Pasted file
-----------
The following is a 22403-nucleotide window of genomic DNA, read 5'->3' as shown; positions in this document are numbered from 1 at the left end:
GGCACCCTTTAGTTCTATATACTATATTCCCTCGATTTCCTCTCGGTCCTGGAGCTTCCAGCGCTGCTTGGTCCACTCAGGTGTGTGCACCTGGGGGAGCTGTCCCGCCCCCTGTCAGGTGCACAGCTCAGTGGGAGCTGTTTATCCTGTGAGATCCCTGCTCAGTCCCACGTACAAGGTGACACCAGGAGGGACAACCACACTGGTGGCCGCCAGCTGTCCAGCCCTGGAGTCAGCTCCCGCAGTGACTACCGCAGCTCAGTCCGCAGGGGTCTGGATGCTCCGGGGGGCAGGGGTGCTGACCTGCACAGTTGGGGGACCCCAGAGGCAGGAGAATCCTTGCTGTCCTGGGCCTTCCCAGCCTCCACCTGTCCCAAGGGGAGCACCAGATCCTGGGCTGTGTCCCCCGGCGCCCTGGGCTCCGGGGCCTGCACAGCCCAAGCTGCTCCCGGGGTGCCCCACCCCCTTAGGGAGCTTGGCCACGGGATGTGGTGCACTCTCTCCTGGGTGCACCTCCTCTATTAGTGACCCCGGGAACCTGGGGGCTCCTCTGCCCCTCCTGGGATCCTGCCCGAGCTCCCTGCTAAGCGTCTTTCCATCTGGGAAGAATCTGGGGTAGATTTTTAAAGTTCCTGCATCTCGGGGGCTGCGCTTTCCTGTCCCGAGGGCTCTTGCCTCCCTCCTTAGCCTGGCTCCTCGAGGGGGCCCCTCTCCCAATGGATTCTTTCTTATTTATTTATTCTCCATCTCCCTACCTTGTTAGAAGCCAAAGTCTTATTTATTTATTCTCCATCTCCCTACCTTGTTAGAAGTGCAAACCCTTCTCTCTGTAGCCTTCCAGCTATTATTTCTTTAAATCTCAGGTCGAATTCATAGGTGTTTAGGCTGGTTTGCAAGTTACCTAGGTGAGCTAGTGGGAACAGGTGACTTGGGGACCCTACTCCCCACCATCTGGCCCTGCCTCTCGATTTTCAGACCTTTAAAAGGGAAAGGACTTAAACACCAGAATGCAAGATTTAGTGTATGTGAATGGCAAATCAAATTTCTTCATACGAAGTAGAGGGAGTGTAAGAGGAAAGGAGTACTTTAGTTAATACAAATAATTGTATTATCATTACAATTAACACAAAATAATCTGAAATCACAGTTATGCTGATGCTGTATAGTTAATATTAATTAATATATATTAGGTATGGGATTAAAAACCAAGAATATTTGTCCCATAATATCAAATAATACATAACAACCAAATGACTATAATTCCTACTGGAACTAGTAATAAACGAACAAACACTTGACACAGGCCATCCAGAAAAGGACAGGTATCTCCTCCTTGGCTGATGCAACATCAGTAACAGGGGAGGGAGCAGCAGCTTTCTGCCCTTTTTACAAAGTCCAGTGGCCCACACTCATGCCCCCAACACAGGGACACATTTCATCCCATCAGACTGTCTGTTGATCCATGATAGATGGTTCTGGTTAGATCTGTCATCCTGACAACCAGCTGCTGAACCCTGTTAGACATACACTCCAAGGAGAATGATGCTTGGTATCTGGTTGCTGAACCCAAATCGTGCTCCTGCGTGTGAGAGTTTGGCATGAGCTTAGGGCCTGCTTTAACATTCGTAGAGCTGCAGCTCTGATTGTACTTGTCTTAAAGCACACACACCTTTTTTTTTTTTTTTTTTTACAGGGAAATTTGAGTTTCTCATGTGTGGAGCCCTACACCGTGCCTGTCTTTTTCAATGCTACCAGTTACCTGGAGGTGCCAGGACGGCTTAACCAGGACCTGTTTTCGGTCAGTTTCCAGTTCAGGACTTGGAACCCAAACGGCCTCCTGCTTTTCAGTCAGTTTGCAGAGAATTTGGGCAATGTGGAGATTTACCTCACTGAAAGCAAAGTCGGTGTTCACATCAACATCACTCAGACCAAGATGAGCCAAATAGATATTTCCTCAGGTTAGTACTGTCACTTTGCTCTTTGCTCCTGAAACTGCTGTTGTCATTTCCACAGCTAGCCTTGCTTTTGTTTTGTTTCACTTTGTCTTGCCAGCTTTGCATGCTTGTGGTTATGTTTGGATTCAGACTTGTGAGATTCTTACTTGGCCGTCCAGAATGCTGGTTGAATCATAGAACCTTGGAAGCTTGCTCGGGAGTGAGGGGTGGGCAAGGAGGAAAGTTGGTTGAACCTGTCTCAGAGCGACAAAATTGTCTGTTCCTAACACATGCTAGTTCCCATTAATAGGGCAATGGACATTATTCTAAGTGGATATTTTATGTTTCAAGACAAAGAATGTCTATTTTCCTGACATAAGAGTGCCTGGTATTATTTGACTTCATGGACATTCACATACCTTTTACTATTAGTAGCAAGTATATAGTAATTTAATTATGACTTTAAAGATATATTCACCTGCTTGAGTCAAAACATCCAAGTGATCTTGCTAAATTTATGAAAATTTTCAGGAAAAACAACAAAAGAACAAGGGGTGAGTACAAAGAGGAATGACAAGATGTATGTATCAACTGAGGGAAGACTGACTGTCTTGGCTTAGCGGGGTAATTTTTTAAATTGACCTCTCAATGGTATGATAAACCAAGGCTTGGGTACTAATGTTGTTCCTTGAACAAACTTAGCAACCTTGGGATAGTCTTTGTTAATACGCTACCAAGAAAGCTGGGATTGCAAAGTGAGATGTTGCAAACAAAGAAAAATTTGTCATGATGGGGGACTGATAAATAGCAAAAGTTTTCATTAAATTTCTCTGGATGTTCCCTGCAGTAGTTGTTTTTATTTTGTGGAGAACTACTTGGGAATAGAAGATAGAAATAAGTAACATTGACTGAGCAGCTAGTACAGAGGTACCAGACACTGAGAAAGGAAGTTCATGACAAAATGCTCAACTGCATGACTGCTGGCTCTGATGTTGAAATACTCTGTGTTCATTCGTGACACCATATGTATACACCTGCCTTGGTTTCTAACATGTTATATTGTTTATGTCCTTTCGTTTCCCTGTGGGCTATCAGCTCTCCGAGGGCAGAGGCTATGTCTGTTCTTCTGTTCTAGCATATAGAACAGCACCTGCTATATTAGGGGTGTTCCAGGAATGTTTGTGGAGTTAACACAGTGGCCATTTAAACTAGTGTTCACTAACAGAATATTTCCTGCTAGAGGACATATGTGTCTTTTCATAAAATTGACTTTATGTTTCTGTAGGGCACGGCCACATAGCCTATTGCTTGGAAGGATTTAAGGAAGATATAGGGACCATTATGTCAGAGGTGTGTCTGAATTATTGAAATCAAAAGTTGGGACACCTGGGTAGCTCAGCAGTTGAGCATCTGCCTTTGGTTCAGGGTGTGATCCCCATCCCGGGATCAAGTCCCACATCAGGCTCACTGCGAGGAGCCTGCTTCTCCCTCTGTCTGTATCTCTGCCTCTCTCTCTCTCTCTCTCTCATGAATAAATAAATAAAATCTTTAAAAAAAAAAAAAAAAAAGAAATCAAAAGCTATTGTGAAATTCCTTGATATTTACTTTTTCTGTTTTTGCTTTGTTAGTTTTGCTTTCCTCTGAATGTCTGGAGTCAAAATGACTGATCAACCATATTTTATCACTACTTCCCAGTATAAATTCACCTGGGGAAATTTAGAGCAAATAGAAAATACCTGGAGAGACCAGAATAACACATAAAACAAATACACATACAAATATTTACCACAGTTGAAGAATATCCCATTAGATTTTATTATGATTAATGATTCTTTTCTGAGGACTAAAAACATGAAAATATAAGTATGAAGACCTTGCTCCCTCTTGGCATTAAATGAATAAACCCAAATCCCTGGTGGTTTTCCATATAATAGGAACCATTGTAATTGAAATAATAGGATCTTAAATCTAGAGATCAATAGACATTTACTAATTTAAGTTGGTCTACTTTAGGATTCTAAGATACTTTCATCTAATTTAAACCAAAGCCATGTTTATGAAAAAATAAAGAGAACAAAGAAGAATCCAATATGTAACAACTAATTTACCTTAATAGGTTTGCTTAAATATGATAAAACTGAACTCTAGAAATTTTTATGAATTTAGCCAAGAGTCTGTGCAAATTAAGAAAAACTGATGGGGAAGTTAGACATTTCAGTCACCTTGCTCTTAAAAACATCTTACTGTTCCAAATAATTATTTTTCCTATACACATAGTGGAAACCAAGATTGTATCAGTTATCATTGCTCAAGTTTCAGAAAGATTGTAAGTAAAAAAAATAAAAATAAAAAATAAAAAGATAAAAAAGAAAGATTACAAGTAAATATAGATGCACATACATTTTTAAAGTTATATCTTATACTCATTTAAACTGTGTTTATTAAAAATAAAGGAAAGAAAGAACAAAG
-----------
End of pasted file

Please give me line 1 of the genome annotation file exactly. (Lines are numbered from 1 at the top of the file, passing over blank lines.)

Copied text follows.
The following is a 22403-nucleotide window of genomic DNA, read 5'->3' as shown; positions in this document are numbered from 1 at the left end: